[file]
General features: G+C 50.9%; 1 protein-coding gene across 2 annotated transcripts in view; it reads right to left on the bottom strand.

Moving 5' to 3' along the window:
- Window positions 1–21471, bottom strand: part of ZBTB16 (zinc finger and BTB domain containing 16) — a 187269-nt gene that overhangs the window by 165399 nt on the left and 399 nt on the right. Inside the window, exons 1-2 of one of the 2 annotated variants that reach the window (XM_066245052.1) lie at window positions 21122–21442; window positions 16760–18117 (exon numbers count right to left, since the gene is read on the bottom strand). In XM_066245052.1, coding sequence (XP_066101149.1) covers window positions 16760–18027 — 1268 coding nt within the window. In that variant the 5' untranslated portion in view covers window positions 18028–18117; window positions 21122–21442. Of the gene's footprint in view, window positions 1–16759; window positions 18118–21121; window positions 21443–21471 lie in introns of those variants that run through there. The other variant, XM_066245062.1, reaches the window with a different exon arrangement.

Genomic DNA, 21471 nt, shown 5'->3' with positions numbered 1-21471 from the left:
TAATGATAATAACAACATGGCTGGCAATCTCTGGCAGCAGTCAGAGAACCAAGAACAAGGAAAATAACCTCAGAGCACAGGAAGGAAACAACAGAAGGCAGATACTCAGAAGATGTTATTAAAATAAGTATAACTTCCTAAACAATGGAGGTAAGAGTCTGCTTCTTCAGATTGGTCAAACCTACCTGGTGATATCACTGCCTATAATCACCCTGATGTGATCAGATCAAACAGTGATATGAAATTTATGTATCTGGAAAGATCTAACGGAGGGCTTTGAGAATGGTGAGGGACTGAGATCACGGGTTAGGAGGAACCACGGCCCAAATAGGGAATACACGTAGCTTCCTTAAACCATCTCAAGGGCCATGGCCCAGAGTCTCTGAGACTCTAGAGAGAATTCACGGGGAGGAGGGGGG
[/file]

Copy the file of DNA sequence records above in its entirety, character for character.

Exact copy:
General features: G+C 50.9%; 1 protein-coding gene across 2 annotated transcripts in view; it reads right to left on the bottom strand.

Moving 5' to 3' along the window:
- Window positions 1–21471, bottom strand: part of ZBTB16 (zinc finger and BTB domain containing 16) — a 187269-nt gene that overhangs the window by 165399 nt on the left and 399 nt on the right. Inside the window, exons 1-2 of one of the 2 annotated variants that reach the window (XM_066245052.1) lie at window positions 21122–21442; window positions 16760–18117 (exon numbers count right to left, since the gene is read on the bottom strand). In XM_066245052.1, coding sequence (XP_066101149.1) covers window positions 16760–18027 — 1268 coding nt within the window. In that variant the 5' untranslated portion in view covers window positions 18028–18117; window positions 21122–21442. Of the gene's footprint in view, window positions 1–16759; window positions 18118–21121; window positions 21443–21471 lie in introns of those variants that run through there. The other variant, XM_066245062.1, reaches the window with a different exon arrangement.

Genomic DNA, 21471 nt, shown 5'->3' with positions numbered 1-21471 from the left:
TAATGATAATAACAACATGGCTGGCAATCTCTGGCAGCAGTCAGAGAACCAAGAACAAGGAAAATAACCTCAGAGCACAGGAAGGAAACAACAGAAGGCAGATACTCAGAAGATGTTATTAAAATAAGTATAACTTCCTAAACAATGGAGGTAAGAGTCTGCTTCTTCAGATTGGTCAAACCTACCTGGTGATATCACTGCCTATAATCACCCTGATGTGATCAGATCAAACAGTGATATGAAATTTATGTATCTGGAAAGATCTAACGGAGGGCTTTGAGAATGGTGAGGGACTGAGATCACGGGTTAGGAGGAACCACGGCCCAAATAGGGAATACACGTAGCTTCCTTAAACCATCTCAAGGGCCATGGCCCAGAGTCTCTGAGACTCTAGAGAGAATTCACGGGGAGGAGGGGGG